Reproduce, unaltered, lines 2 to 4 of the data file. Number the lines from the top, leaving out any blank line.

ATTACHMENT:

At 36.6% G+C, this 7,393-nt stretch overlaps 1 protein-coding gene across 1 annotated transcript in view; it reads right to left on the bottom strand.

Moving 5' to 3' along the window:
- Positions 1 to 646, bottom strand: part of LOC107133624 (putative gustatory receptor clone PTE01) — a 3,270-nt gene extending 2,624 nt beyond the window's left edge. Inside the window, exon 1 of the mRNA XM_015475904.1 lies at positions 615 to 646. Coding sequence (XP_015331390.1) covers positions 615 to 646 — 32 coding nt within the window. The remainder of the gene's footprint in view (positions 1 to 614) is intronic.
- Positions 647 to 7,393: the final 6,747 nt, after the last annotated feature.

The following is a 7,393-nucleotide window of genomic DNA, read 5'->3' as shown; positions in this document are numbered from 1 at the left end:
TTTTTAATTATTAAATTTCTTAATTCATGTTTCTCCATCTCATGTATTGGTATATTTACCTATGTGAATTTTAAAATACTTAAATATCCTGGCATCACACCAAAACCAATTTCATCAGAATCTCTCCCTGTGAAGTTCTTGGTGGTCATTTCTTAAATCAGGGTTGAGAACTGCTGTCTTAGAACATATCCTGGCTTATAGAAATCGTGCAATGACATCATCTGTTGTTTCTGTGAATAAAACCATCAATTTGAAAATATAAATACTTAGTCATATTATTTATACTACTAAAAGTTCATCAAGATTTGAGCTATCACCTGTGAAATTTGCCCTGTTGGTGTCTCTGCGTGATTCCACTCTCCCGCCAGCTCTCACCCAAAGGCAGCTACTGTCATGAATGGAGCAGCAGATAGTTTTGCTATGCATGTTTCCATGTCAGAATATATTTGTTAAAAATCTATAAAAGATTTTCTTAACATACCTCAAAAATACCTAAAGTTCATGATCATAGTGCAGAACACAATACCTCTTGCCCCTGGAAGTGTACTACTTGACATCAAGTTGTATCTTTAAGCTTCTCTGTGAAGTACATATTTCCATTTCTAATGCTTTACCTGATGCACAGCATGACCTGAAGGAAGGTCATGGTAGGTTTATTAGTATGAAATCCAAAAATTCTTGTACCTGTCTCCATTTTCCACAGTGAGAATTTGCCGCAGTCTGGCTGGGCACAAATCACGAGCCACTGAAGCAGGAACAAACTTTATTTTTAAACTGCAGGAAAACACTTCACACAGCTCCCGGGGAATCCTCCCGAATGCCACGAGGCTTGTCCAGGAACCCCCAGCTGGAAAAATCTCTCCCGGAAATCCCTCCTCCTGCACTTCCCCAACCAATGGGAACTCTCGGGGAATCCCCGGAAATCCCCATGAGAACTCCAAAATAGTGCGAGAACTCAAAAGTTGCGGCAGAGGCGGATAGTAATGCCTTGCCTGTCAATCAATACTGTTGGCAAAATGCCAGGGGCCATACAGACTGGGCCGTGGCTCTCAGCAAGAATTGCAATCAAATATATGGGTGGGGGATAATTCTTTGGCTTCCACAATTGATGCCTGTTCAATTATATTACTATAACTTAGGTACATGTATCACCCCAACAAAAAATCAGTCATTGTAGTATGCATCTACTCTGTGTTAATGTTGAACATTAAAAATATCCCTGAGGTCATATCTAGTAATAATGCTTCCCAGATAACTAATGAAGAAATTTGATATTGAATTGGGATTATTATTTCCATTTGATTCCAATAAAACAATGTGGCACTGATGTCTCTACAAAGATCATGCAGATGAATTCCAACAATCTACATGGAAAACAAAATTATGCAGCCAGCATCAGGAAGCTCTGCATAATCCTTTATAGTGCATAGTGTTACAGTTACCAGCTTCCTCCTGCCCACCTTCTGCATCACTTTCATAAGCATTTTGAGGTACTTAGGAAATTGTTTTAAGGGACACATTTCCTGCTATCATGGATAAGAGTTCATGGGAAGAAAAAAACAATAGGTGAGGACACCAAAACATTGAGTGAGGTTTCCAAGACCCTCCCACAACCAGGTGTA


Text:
Moving 5' to 3' along the window:
- Positions 1 to 646, bottom strand: part of LOC107133624 (putative gustatory receptor clone PTE01) — a 3,270-nt gene extending 2,624 nt beyond the window's left edge. Inside the window, exon 1 of the mRNA XM_015475904.1 lies at positions 615 to 646. Coding sequence (XP_015331390.1) covers positions 615 to 646 — 32 coding nt within the window. The remainder of the gene's footprint in view (positions 1 to 614) is intronic.
- Positions 647 to 7,393: the final 6,747 nt, after the last annotated feature.